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Archive for January, 2012

Grain of Salt: Seoul Food

I don’t know about you, and maybe this is silly of me, but every time I go to an East Asian Restaurant, I always feel like their food is worlds away from my ability level. Especially since I’d never even tried Korean before coming to New York, I felt like that was just something I was going to have to splurge on every once in a while, or else rely on my Korean friends to make it for me. It just tastes like a cleverly guarded secret – the kind that you couldn’t figure out, even if you were lucky enough to find a recipe for it. But luckily enough, I happen to be living with one of those Korean friends, and using my expert espionage skills (asking for her recipe) I’ve discovered, much to my embarrassment, that I just wasn’t asking the right people.

 Serve with white rice (or brown if you're boring like us) and the meal is perfect and complete. I swear you'll feel like you've come home.


Like most cuisines, Korean food is based mainly on a few different base flavors. Most of these you can find at your average supermarket – soy sauce, sesame oil, sugar, garlic. And if you can only find these, and you use them in the right proportions, your food will still taste pretty Korean, and very delicious. But my favorite ingredient is this stuff called gochujang. This spicy red pepper paste, which you can buy at Asian supermarkets, is like a powerhouse of concentrated flavor, and this is what really makes Korean food taste Korean. When I give a recipe here that calls for it, that’s just an approximation of what a person with decent spicy tolerance can take. But if your spicy tolerance is better than mine (or if you don’t mind suffering for the sake of taste) feel free to go above and beyond. It’s so good.


Magic ingredient – cost us only $4.99 and lasts forever... and your Asian store is probably a lot cheaper than mine.


Julia’s given me a couple of different recipes, but I’m going to start with this addictive comfort stew called Tak Toritang, which is the first meal she made for us. It’s a classic meat and potatoes dish, that’s boiled in a highly flavored broth so that the chicken gets addictively fall-off-the-bone tender. The flavor profile of this dish really transcends nationality. It reminds me so much of the all-appealing dishes mommy used to make when I was younger – and this, too, is really a perfect winter weeknight dinner food as long as everybody involved enjoys spicy (tone down the pepper paste if they don’t). It all cooks in one pot, it’s super flavorful, it warms you up, and it has that inexplicable “home” taste that you can’t describe… but you know it when you taste it. It’s basically the Asian equivalent of soul food (hence the unbearable title of this post).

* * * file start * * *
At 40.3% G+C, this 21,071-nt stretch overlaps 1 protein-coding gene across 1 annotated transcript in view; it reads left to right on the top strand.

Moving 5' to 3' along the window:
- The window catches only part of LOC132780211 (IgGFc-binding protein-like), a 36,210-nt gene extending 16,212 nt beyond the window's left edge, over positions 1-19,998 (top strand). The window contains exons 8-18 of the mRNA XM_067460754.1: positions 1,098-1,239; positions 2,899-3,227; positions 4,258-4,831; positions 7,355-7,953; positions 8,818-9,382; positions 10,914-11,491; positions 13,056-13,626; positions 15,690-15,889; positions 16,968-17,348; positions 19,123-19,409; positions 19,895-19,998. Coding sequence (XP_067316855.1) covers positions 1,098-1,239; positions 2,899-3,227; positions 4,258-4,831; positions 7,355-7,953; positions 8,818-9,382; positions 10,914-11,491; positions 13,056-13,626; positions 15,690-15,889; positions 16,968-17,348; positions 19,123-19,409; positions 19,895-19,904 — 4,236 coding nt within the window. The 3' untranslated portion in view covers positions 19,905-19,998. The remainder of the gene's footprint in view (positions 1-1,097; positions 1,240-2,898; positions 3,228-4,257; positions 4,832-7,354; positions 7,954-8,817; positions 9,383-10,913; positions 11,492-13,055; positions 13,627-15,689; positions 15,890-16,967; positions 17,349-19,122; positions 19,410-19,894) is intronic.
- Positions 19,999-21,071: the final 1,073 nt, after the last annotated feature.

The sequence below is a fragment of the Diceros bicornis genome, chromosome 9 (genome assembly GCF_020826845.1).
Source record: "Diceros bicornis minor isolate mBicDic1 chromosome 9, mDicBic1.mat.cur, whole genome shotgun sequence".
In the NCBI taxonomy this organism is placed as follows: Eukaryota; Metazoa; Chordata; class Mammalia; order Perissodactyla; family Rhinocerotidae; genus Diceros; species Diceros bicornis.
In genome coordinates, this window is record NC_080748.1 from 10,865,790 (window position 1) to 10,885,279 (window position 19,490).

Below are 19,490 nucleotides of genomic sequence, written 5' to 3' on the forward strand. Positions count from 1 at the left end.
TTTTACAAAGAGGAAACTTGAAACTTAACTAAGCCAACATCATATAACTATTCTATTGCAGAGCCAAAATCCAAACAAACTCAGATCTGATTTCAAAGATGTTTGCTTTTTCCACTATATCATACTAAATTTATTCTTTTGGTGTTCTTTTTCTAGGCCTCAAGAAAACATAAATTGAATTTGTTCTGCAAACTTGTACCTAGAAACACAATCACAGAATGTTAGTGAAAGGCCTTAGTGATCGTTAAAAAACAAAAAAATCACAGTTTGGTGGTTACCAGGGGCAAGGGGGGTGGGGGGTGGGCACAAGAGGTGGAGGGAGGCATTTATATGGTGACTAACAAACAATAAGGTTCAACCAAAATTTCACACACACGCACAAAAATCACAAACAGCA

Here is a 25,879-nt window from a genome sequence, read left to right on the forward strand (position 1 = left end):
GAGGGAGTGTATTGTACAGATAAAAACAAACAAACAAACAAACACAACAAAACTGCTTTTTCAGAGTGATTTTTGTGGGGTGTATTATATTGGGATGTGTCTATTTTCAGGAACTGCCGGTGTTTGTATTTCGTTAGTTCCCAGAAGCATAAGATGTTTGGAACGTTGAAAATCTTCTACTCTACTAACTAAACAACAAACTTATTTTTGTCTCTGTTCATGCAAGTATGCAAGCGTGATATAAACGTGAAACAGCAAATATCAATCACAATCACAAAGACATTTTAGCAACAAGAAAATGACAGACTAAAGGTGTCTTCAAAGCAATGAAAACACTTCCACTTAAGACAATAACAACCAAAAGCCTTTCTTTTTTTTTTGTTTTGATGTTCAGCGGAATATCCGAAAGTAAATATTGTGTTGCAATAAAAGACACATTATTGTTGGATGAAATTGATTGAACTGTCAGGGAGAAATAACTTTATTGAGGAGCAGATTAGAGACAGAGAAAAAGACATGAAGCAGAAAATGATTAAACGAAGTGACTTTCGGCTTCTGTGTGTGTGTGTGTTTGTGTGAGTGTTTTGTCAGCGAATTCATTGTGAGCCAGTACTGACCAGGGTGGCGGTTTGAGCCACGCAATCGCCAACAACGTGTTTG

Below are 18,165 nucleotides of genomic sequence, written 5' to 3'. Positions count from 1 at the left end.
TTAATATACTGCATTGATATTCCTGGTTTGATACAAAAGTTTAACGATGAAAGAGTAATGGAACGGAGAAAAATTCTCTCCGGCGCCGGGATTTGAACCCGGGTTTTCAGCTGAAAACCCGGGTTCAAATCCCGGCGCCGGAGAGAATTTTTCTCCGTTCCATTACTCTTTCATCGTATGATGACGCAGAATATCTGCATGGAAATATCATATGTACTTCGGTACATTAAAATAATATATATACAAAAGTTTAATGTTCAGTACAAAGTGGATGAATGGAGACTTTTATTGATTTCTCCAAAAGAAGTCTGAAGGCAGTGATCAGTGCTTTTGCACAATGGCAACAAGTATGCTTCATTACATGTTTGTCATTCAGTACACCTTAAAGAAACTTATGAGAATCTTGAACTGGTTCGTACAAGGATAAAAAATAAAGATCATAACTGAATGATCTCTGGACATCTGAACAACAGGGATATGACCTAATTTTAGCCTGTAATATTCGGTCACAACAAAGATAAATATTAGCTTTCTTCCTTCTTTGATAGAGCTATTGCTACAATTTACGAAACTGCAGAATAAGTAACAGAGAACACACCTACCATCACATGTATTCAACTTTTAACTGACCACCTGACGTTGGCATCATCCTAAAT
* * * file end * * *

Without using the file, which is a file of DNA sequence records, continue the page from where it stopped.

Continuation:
This is what it looks like as it's cooking. it's even kind of photogenic, as stew goes.


More addictive Korean recipes, including some awesome sides, are forthcoming. But make this one-dish dinner sometime very, very soon. If you’ve got the winter blues (or if you don’t) it will make your week, I promise.

(adapted from )

Our Triumphant Return!

Hello, adoring fans!

A trillion apologies for our unannounced hiatus, but I am happy to report that as of today, the Fig Test Kitchen is once again active. Last semester was a whole lot more insane than any of us intended, and so as we were forced to abandon many other luxuries in our lives (free time, exercise, sleep) we were forced to abandon blogging as well. But we are happy to report that Gabrielle’s Architecture Studio all-nighters are behind her, and she is no longer taking comp sci. And mommy… is as busy as ever, but she promises to blog anyway.

Look forward to a million new recipes (at least), a billion new pictures (at least) and a trillion new features (at least) including desktop backgrounds and restaurant reviews. And if we don’t deliver on our promises, you have our permission to bother us until we do.

For now, take a look at some pictures taken in a rare moment of Holiday Downtime. You’ll be hearing from us again very soon. We’ve missed you.

Much love,

Heide and Gabrielle


Spices and Teas(e) has EVERYTHING. They're the best.

Jasmine Tea at Union Square

This stand makes Truffle Cheddar Pretzels. That's right pretzels with Truffles and Cheddar.

Beautiful Lights at the Thai Stand. They're made out of real leaf skelatons.


Lamps at the Turkish Stand

The prettiest stand you ever did see

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